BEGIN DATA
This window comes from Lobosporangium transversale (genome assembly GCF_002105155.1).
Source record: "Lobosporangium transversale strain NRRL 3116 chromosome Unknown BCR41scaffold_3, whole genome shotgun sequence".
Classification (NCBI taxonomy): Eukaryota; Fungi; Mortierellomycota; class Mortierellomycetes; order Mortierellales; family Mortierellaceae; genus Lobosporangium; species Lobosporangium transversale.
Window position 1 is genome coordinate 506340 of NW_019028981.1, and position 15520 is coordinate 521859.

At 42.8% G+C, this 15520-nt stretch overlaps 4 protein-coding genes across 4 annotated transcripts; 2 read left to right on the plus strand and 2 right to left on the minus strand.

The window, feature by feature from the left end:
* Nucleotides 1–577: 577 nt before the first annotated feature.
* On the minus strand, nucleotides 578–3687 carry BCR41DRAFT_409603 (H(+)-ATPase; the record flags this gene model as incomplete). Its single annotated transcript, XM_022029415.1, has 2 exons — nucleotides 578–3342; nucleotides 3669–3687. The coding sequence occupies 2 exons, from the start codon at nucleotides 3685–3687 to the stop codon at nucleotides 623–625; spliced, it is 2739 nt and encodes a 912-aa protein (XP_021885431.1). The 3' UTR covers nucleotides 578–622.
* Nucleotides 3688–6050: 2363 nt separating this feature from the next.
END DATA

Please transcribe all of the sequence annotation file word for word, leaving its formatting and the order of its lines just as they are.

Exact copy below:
This window comes from Lobosporangium transversale (genome assembly GCF_002105155.1).
Source record: "Lobosporangium transversale strain NRRL 3116 chromosome Unknown BCR41scaffold_3, whole genome shotgun sequence".
Classification (NCBI taxonomy): Eukaryota; Fungi; Mortierellomycota; class Mortierellomycetes; order Mortierellales; family Mortierellaceae; genus Lobosporangium; species Lobosporangium transversale.
Window position 1 is genome coordinate 506340 of NW_019028981.1, and position 15520 is coordinate 521859.

At 42.8% G+C, this 15520-nt stretch overlaps 4 protein-coding genes across 4 annotated transcripts; 2 read left to right on the plus strand and 2 right to left on the minus strand.

The window, feature by feature from the left end:
* Nucleotides 1–577: 577 nt before the first annotated feature.
* On the minus strand, nucleotides 578–3687 carry BCR41DRAFT_409603 (H(+)-ATPase; the record flags this gene model as incomplete). Its single annotated transcript, XM_022029415.1, has 2 exons — nucleotides 578–3342; nucleotides 3669–3687. The coding sequence occupies 2 exons, from the start codon at nucleotides 3685–3687 to the stop codon at nucleotides 623–625; spliced, it is 2739 nt and encodes a 912-aa protein (XP_021885431.1). The 3' UTR covers nucleotides 578–622.
* Nucleotides 3688–6050: 2363 nt separating this feature from the next.